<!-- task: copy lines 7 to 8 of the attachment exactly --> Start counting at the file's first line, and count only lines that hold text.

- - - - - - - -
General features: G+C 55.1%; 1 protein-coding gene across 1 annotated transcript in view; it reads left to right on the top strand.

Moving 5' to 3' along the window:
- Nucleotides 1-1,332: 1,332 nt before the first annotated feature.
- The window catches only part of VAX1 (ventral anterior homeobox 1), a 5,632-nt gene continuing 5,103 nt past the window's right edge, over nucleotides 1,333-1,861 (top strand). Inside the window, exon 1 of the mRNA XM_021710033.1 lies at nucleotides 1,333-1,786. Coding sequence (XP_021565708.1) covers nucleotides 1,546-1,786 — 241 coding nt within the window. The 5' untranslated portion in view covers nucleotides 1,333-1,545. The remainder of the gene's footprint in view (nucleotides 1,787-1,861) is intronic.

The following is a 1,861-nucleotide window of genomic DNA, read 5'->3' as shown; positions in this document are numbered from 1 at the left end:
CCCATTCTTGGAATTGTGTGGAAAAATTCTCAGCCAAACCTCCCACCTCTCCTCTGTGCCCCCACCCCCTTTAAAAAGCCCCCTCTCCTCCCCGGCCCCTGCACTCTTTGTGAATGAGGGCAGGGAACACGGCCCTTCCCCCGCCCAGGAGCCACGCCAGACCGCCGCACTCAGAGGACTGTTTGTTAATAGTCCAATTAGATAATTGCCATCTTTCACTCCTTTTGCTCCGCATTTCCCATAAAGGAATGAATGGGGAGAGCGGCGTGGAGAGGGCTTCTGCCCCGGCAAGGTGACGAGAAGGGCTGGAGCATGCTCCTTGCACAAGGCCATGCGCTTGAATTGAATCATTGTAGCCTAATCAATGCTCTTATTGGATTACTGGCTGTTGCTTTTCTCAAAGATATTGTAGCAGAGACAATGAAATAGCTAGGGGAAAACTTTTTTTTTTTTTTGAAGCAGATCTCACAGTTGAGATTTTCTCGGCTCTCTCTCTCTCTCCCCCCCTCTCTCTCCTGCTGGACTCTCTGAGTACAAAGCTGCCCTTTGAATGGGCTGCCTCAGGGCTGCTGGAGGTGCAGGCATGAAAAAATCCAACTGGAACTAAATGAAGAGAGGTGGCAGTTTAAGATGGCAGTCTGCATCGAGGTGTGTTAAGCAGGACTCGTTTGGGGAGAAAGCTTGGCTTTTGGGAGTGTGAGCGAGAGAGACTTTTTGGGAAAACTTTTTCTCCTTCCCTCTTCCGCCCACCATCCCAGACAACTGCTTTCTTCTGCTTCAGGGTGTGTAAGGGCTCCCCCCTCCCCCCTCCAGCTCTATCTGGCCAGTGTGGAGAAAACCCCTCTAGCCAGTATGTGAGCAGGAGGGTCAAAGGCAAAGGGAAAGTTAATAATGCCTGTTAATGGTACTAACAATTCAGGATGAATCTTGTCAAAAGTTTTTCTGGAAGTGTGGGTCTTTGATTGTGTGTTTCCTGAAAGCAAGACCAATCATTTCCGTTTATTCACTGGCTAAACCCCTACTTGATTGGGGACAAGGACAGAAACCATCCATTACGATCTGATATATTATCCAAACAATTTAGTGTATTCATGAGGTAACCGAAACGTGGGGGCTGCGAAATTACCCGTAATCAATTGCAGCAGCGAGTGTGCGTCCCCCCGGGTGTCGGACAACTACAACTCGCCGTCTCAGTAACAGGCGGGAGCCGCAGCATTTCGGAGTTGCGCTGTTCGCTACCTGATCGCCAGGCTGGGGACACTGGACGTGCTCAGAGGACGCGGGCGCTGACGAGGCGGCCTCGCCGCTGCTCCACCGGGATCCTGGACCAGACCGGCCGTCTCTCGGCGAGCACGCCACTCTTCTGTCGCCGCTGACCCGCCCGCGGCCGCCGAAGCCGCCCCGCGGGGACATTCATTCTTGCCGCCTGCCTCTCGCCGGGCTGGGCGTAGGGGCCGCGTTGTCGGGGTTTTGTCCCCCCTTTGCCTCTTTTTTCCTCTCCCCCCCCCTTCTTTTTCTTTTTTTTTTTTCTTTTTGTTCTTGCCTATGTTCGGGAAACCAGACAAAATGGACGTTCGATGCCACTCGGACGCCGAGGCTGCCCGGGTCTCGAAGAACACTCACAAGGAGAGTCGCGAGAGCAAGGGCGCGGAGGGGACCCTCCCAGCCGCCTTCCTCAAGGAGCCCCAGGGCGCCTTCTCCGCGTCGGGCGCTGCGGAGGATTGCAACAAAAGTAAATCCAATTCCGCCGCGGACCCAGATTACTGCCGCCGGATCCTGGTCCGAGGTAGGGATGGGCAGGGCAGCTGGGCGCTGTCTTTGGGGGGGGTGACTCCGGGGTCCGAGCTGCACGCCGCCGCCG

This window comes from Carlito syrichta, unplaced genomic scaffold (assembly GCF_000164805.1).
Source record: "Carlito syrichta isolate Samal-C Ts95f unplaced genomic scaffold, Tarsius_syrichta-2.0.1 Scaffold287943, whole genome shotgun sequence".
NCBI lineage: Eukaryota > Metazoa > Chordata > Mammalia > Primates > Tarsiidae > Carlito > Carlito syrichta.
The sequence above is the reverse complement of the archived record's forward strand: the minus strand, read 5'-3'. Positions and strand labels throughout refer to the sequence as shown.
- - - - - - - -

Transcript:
This window comes from Carlito syrichta, unplaced genomic scaffold (assembly GCF_000164805.1).
Source record: "Carlito syrichta isolate Samal-C Ts95f unplaced genomic scaffold, Tarsius_syrichta-2.0.1 Scaffold287943, whole genome shotgun sequence".